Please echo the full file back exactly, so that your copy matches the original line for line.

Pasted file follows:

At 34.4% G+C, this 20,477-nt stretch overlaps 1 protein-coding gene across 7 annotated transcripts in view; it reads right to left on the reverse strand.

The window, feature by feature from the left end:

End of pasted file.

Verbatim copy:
At 34.4% G+C, this 20,477-nt stretch overlaps 1 protein-coding gene across 7 annotated transcripts in view; it reads right to left on the reverse strand.

The window, feature by feature from the left end: